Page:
I surprised myself by getting a little protective of my estranged mother at a book event recently as I answered readers questions. While my mother made a complicated and fascinating character in my memoir as she did in life, I know it wasn’t only her children she made miserable.
By the time my memoir Pieces of Me: Rescuing My Kidnapped Daughters was published, I was years past being angry with her for her wackadoodle and sometimes sadistic parenting. It helped to assume she was mentally ill, and to look at the time from whence she came.
Being stuck in a trailer full of their unending demands threatened to choke the life right out of her. She fancied herself a Hollywood starlet waiting to be discovered. But the discovery never happened, and her home became littered with ungrateful children.—page 78.
My mother was born in a time when women’s choices were defined by gender. The expectations of women were, in short:
To marry. To have children. To be satisfied with being married and having children. To turn the other cheek when struck by the father of those children. To accept having as many children as she became pregnant with.
That didn’t turn out too good for those who had different wants.
Not everyone is cut out to be married, and not all people are built for parenting. Just ask my mom. Better yet, ask any of her children.
When I went away to college in my late teens, I first heard the term feminism. It surely didn’t fit into my then-conservative belief system. Sure, I was pursuing an education to do something beyond having children, like working, but I was no feminist. Or was I?
When I looked up the definition of feminism in the dictionary, I found it to be pretty simple:
The belief that men and women should have equal rights and opportunities.
Oh. That’s it? Nothing in there about not liking men or rejecting God like I’d been told feminism was. Just a simple belief that we should have equal rights and opportunities.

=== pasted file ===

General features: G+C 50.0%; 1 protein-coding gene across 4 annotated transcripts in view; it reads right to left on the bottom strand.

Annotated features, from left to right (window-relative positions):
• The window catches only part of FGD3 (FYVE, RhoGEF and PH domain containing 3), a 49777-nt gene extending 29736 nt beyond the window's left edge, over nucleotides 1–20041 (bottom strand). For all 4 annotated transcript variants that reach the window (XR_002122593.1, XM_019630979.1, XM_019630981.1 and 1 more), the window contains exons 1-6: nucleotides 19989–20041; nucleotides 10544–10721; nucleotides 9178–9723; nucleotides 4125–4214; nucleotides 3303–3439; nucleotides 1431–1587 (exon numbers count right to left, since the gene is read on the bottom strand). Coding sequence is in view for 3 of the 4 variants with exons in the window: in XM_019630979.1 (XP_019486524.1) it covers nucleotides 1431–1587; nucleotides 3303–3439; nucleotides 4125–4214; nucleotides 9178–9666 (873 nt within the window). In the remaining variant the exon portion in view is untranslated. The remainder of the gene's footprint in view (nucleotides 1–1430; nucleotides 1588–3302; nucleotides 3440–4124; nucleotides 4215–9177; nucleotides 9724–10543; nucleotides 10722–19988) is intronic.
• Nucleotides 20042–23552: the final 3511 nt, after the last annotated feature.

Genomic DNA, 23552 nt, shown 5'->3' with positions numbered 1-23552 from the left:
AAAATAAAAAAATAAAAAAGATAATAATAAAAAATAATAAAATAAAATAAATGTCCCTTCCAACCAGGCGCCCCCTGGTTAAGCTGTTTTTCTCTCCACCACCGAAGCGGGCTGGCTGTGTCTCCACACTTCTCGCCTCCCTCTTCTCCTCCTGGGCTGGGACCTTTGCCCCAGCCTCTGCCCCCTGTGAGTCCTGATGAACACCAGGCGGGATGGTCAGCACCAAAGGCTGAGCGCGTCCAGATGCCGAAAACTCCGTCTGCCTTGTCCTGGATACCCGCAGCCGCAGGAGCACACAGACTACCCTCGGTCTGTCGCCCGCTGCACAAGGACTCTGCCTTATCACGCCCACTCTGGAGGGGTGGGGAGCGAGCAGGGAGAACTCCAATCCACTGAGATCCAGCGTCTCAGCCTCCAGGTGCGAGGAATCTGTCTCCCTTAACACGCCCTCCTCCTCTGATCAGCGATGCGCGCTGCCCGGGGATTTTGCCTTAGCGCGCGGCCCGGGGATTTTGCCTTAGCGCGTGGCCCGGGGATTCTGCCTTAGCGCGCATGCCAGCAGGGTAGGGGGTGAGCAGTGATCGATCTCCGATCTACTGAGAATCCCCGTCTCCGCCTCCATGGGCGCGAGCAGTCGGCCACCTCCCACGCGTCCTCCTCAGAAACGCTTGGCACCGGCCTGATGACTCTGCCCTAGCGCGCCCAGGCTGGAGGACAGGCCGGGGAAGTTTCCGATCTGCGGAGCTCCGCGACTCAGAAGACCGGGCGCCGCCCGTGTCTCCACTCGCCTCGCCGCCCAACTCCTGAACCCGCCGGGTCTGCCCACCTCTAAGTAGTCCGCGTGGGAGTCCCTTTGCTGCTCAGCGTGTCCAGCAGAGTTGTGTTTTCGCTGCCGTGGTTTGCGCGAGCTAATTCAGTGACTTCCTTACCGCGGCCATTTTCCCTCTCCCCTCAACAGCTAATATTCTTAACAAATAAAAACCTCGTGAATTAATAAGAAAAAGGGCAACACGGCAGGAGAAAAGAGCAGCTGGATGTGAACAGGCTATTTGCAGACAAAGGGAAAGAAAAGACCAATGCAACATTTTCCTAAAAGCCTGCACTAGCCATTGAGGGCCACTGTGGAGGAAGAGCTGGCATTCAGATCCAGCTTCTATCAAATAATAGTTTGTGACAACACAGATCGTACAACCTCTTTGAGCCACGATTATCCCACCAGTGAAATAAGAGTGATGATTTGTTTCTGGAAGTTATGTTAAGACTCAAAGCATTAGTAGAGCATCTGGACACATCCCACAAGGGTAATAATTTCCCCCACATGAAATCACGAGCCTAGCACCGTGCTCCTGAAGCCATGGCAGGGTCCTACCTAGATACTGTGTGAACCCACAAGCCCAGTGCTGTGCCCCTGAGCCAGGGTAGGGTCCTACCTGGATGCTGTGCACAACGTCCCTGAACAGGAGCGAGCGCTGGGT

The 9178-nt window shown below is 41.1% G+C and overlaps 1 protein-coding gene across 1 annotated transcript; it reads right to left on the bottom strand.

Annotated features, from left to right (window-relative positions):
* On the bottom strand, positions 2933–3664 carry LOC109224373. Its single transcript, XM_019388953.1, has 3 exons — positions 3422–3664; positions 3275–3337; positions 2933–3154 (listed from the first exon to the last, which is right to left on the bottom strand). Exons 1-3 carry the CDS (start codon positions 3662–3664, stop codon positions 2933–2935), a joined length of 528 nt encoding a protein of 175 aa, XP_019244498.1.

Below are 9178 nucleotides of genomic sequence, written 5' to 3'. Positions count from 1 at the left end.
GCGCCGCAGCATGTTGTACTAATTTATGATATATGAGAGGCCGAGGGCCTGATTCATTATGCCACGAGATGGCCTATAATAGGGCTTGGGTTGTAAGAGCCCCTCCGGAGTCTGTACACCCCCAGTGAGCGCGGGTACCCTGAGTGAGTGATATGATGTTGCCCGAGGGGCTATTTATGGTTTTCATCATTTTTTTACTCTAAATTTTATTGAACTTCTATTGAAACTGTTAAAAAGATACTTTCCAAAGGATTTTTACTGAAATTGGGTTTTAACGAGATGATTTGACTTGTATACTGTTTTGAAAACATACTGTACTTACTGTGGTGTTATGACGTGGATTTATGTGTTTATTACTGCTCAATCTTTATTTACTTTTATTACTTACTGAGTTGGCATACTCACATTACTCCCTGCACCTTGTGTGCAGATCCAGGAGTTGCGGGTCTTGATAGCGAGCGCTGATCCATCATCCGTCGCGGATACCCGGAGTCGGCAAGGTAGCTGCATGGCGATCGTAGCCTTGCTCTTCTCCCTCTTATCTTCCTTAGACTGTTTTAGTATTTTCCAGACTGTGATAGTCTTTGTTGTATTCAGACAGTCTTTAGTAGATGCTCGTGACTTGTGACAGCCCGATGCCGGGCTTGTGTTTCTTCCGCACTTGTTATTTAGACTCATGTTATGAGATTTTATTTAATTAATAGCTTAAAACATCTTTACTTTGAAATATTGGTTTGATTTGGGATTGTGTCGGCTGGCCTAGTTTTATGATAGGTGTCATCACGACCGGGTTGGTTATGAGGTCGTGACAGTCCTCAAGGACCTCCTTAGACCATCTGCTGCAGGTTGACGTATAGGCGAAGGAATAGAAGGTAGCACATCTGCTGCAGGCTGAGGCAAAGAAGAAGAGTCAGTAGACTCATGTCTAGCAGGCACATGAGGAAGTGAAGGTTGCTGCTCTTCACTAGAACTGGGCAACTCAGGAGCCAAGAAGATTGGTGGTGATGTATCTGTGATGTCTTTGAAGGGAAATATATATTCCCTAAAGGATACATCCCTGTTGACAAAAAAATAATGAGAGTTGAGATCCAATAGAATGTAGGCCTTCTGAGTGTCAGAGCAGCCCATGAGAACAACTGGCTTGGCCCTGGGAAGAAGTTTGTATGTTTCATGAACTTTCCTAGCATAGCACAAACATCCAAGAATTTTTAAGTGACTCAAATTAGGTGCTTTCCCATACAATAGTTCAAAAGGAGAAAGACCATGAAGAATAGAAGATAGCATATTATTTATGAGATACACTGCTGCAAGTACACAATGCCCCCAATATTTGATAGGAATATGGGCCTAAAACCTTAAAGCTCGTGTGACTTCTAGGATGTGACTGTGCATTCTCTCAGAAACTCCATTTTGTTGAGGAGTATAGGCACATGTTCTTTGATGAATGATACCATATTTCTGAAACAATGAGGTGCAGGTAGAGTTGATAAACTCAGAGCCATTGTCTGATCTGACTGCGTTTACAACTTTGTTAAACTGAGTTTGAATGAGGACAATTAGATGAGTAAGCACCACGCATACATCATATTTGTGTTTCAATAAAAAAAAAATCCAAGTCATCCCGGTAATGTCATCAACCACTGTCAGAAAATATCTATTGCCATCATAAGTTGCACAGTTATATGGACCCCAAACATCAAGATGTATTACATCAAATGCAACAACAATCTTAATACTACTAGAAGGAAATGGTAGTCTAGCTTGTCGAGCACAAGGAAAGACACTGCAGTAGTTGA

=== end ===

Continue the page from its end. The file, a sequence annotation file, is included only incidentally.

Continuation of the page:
Today, I shudder when I hear young women today disavow feminism. “I’m not a feminist, but…”
Do you enjoy the right to vote? I want to ask them. Are you glad you can work and have kids, or not have kids? Or have kids and stay home with them? Are you tickled that you can stick with having pets instead of children? Pleased not to replicate 19 Kids and Counting unless you want to? And are you grateful that it’s no longer legal in the US for a husband to beat his wife?
In this loud and divisive time in history, it’s easy to get overwhelmed by the constant images of protests. Then I’m reminded of role protesting has played in our nation’s history, and that those who’ve historically risked their lives for our freedoms weren’t only soldiers. They were also the soldier’s brave and sometimes unruly wives and mothers and sisters who wanted better for us all.
I like to imagine who my mom would have been had she been born a generation or so later. I picture her as an artist of some sort, living a quiet yet contented life, although given some of her other issues, that’s unrealistic. Still, I remain committed to appreciating mine, a most imperfect life filled with more work than I can accomplish balanced with a spectrum of friend and familial relationships and hobbies of my choosing with no pressure to get remarried.
And I want nothing less for my own daughters.
Thanks always for stopping by.